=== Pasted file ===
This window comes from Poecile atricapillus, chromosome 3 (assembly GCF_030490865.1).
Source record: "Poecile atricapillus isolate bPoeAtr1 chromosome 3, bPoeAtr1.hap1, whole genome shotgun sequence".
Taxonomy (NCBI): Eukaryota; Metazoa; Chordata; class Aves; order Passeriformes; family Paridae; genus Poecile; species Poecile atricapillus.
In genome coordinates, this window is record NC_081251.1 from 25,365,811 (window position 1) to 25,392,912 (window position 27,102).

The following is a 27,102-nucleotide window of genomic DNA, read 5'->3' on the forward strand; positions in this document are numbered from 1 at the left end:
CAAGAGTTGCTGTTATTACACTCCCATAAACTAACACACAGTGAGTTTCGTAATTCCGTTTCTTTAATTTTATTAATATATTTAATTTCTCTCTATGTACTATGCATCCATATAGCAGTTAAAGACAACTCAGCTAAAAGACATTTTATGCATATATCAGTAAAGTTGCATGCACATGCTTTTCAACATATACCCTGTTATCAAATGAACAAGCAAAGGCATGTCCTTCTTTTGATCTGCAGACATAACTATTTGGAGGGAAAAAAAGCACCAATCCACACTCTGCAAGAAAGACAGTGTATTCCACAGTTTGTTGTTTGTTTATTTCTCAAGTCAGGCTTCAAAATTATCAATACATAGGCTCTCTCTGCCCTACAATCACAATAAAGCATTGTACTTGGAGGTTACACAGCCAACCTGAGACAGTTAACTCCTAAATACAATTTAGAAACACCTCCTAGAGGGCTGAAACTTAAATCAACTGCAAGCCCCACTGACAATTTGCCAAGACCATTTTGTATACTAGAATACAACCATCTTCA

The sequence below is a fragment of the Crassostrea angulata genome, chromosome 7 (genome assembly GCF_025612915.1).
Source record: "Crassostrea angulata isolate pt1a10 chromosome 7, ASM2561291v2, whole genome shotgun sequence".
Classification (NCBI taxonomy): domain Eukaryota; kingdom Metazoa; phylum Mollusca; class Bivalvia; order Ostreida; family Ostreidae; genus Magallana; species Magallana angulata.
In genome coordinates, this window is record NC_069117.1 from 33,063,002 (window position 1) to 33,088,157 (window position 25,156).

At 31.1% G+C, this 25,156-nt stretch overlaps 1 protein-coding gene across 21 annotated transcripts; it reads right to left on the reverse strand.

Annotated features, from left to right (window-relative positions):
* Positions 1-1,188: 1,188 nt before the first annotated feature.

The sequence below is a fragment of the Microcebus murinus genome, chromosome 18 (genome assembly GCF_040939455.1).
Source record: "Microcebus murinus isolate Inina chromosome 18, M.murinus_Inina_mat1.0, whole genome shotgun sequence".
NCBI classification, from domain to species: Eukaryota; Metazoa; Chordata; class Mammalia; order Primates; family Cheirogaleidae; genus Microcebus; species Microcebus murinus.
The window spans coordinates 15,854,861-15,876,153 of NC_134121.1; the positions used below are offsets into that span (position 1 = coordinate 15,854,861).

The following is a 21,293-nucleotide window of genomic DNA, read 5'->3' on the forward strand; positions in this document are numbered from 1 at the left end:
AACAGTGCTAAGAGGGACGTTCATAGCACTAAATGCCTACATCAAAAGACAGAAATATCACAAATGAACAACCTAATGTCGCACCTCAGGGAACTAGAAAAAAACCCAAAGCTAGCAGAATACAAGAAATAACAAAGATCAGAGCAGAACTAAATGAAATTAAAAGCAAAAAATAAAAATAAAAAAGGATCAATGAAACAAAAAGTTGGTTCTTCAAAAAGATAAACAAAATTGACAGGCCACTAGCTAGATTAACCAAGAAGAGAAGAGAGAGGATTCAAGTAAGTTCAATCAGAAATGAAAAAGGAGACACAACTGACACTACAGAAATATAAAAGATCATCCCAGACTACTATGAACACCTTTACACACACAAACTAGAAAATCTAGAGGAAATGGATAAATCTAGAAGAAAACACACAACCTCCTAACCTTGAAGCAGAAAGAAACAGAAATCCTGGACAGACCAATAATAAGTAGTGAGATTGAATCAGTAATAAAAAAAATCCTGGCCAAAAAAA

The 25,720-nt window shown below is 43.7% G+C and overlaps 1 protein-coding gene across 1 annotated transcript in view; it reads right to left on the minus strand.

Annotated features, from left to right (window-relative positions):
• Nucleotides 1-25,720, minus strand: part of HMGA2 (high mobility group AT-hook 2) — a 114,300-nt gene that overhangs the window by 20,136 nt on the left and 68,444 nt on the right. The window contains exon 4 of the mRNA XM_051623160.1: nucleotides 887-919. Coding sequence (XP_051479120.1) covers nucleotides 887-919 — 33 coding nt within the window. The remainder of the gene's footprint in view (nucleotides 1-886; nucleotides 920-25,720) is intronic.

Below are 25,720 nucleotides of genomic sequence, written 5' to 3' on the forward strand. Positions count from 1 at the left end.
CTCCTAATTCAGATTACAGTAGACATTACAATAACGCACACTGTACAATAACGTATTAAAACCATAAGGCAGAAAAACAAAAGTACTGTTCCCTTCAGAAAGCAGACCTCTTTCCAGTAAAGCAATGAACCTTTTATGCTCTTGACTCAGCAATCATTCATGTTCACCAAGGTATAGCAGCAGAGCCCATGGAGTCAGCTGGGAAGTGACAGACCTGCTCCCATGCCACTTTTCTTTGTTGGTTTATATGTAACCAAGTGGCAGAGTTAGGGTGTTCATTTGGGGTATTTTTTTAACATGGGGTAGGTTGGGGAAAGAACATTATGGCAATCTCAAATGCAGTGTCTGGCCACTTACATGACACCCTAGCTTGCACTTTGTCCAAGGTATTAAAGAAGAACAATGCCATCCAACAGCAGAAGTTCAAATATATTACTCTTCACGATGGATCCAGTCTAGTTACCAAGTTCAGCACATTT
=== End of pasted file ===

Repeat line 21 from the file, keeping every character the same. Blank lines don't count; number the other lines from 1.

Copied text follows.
Annotated features, from left to right (window-relative positions):